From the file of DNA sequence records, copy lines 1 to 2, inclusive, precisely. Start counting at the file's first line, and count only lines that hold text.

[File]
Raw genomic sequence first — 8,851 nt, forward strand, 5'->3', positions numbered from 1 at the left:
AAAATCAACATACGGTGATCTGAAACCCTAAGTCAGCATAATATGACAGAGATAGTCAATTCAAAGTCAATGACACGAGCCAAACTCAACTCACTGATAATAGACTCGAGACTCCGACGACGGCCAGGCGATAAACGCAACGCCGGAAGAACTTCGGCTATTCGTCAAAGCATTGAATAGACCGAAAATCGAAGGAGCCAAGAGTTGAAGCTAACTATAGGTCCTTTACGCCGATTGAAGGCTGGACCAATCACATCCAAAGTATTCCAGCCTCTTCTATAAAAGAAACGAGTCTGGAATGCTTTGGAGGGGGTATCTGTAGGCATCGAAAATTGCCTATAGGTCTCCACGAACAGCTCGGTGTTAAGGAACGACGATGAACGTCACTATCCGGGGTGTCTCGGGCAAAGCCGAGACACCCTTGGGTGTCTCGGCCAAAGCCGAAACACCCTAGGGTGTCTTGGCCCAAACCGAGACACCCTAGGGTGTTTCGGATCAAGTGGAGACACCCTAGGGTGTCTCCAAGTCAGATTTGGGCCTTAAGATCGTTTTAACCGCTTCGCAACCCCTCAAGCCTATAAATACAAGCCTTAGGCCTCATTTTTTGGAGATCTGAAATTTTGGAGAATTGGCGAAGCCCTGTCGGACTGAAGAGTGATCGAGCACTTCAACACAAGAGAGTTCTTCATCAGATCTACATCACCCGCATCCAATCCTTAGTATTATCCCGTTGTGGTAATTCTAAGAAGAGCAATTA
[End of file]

Raw genomic sequence first — 8,851 nt, forward strand, 5'->3', positions numbered from 1 at the left:
AAAATCAACATACGGTGATCTGAAACCCTAAGTCAGCATAATATGACAGAGATAGTCAATTCAAAGTCAATGACACGAGCCAAACTCAACTCACTGATAATAGACTCGAGACTCCGACGACGGCCAGGCGATAAACGCAACGCCGGAAGAACTTCGGCTATTCGTCAAAGCATTGAATAGACCGAAAATCGAAGGAGCCAAGAGTTGAAGCTAACTATAGGTCCTTTACGCCGATTGAAGGCTGGACCAATCACATCCAAAGTATTCCAGCCTCTTCTATAAAAGAAACGAGTCTGGAATGCTTTGGAGGGGGTATCTGTAGGCATCGAAAATTGCCTATAGGTCTCCACGAACAGCTCGGTGTTAAGGAACGACGATGAACGTCACTATCCGGGGTGTCTCGGGCAAAGCCGAGACACCCTTGGGTGTCTCGGCCAAAGCCGAAACACCCTAGGGTGTCTTGGCCCAAACCGAGACACCCTAGGGTGTTTCGGATCAAGTGGAGACACCCTAGGGTGTCTCCAAGTCAGATTTGGGCCTTAAGATCGTTTTAACCGCTTCGCAACCCCTCAAGCCTATAAATACAAGCCTTAGGCCTCATTTTTTGGAGATCTGAAATTTTGGAGAATTGGCGAAGCCCTGTCGGACTGAAGAGTGATCGAGCACTTCAACACAAGAGAGTTCTTCATCAGATCTACATCACCCGCATCCAATCCTTAGTATTATCCCGTTGTGGTAATTCTAAGAAGAGCAATTA